IRJE #4: Adults taking advantage

The Catcher in the Rye is a novel by J.D. Salinger. Holden Caulfield is a 16-year-old teen who ran away from boarding school because he doesn’t find passion nor motivation in passing classes. He decided to stay in a hotel since he didn’t want to go back home.

Then, all of a sudden, I got in this big mess.  

The first thing when I got in the elevator, the elevator guy said to me, 

“Innarested in having a good time, fella? Or is it too late for you?” 

“How do you mean?” I said. I didn’t know what he was driving at or anything. 

 “Innarested in a little tail t’night?”  

“Me?” I said. Which was a very dumb answer, but it’s quite embarrassing when somebody comes right up and asks you a question like that.  

“How old are you, chief?” the elevator guy said.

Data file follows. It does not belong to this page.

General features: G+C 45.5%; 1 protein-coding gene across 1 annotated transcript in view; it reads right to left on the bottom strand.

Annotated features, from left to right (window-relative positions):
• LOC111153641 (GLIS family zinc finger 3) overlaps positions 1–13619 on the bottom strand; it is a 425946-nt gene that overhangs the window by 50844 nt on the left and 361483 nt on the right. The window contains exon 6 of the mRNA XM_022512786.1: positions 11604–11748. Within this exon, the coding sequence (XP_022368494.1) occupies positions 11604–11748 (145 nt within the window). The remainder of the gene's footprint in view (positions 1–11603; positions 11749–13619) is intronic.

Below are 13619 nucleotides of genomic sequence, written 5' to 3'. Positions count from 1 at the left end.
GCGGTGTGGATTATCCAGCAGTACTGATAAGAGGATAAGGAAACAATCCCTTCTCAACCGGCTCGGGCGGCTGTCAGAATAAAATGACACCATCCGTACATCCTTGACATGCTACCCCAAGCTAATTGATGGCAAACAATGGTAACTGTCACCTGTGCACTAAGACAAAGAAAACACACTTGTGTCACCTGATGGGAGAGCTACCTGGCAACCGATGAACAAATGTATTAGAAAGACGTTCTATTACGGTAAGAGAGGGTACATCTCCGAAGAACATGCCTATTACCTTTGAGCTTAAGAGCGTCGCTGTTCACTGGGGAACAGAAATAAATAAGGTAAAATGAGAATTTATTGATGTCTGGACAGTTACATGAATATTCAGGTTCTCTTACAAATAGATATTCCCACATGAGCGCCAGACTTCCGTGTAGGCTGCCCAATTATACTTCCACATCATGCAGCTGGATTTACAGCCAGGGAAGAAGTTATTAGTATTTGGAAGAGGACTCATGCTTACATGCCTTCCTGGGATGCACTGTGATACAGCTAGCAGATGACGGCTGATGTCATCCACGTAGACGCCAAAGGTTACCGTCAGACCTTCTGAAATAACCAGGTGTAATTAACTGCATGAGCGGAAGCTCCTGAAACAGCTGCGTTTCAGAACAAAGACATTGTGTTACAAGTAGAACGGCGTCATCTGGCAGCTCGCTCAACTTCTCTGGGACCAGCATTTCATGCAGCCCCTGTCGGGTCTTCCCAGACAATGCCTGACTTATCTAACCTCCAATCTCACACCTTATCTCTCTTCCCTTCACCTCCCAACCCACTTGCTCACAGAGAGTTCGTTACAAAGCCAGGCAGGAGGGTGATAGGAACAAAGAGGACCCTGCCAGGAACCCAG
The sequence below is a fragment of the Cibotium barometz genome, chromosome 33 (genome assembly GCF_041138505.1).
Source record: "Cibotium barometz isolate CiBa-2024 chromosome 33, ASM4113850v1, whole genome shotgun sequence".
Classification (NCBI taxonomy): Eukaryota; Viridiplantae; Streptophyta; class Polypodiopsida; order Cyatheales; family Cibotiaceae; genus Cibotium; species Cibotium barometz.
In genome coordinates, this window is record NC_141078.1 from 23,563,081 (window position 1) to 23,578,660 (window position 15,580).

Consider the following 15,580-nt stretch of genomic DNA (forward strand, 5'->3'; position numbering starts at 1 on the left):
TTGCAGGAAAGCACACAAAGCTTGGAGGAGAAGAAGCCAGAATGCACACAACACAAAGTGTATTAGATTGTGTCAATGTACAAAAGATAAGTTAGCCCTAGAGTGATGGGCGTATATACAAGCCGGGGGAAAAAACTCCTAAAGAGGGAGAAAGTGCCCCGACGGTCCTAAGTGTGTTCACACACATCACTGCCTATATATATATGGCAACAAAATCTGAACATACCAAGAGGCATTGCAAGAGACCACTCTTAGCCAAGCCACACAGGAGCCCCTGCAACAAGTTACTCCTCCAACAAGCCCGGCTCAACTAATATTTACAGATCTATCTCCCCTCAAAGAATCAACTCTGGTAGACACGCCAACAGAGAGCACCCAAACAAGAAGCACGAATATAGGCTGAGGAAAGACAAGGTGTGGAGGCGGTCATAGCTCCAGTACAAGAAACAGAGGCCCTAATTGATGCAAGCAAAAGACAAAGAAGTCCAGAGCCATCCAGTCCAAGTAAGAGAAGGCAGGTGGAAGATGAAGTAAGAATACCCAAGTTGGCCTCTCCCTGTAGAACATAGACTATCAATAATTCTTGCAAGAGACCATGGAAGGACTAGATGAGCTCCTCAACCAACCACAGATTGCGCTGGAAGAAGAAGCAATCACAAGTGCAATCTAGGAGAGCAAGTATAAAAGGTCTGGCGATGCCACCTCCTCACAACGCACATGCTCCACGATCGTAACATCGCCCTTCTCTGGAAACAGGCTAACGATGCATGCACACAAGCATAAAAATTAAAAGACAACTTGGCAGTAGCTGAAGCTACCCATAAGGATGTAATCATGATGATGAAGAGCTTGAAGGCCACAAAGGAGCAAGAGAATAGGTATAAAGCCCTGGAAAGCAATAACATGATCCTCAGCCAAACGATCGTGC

“Why?” I said. “Twenty-two.” 

 “Uh huh. Well, how ’bout it? Y’innarested? Five bucks a throw. Fifteen bucks the whole night.” He looked at his wrist watch. “Till noon. Five bucks a throw, fifteen bucks till noon.”  

“Okay,” I said. It was against my principles and all, but I was feeling so depressed I didn’t even think. That’s the whole trouble. When you’re feeling very depressed, you can’t even think.  

“Okay what? A throw, or till noon? I gotta know.”  

“Just a throw.” 

“Okay, what room ya in?” 

I looked at the red thing with my number on it, on my key. “Twelve twenty-two,” I said. I was already sort of sorry I’d let the thing start rolling, but it was too late now. “Okay. I’ll send a girl up in about fifteen minutes.” He opened the doors and I got out.

“Hey, is she good-looking?” I asked him. “I don’t want any old bag.”  

“No old bag. Don’t worry about it, chief.”  

“Who do I pay?” “Her,” he said. “Let’s go, chief.” (p. 99)

This reminds me of times when adults tried to take advantage of me since I am a kid and tried to sell products to me that are illegal and illegal to kids. This is sad because this is the reason that some kids get themselves into trouble or addictions. 

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